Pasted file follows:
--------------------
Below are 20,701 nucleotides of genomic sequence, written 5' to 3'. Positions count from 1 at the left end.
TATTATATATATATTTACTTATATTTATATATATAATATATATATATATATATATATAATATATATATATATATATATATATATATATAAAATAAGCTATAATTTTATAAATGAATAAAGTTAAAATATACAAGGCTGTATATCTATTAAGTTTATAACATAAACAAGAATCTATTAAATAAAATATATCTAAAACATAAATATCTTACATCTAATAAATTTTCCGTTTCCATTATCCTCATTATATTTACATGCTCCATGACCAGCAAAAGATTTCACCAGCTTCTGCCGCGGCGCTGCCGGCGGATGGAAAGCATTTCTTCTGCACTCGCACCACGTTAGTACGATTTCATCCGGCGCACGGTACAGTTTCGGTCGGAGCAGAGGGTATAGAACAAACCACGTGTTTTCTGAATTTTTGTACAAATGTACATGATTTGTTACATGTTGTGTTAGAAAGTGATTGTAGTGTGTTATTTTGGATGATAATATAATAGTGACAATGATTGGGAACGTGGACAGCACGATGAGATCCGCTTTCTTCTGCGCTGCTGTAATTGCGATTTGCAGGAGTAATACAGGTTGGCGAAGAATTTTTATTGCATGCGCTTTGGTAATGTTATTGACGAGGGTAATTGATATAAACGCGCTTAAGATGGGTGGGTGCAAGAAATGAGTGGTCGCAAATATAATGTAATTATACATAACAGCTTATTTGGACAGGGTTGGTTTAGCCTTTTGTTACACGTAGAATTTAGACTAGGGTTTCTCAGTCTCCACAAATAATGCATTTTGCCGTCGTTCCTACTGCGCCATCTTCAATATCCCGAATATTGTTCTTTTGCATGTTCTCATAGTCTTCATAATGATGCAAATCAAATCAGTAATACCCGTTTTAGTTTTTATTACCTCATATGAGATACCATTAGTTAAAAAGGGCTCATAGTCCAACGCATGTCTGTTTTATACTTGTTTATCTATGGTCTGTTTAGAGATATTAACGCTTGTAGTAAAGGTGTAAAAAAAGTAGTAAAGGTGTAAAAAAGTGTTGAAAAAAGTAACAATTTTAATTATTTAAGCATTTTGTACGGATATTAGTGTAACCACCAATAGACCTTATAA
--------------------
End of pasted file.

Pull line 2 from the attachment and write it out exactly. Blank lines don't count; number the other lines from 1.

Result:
TATTATATATATATTTACTTATATTTATATATATAATATATATATATATATATATATAATATATATATATATATATATATATATATATAAAATAAGCTATAATTTTATAAATGAATAAAGTTAAAATATACAAGGCTGTATATCTATTAAGTTTATAACATAAACAAGAATCTATTAAATAAAATATATCTAAAACATAAATATCTTACATCTAATAAATTTTCCGTTTCCATTATCCTCATTATATTTACATGCTCCATGACCAGCAAAAGATTTCACCAGCTTCTGCCGCGGCGCTGCCGGCGGATGGAAAGCATTTCTTCTGCACTCGCACCACGTTAGTACGATTTCATCCGGCGCACGGTACAGTTTCGGTCGGAGCAGAGGGTATAGAACAAACCACGTGTTTTCTGAATTTTTGTACAAATGTACATGATTTGTTACATGTTGTGTTAGAAAGTGATTGTAGTGTGTTATTTTGGATGATAATATAATAGTGACAATGATTGGGAACGTGGACAGCACGATGAGATCCGCTTTCTTCTGCGCTGCTGTAATTGCGATTTGCAGGAGTAATACAGGTTGGCGAAGAATTTTTATTGCATGCGCTTTGGTAATGTTATTGACGAGGGTAATTGATATAAACGCGCTTAAGATGGGTGGGTGCAAGAAATGAGTGGTCGCAAATATAATGTAATTATACATAACAGCTTATTTGGACAGGGTTGGTTTAGCCTTTTGTTACACGTAGAATTTAGACTAGGGTTTCTCAGTCTCCACAAATAATGCATTTTGCCGTCGTTCCTACTGCGCCATCTTCAATATCCCGAATATTGTTCTTTTGCATGTTCTCATAGTCTTCATAATGATGCAAATCAAATCAGTAATACCCGTTTTAGTTTTTATTACCTCATATGAGATACCATTAGTTAAAAAGGGCTCATAGTCCAACGCATGTCTGTTTTATACTTGTTTATCTATGGTCTGTTTAGAGATATTAACGCTTGTAGTAAAGGTGTAAAAAAAGTAGTAAAGGTGTAAAAAAGTGTTGAAAAAAGTAACAATTTTAATTATTTAAGCATTTTGTACGGATATTAGTGTAACCACCAATAGACCTTATAA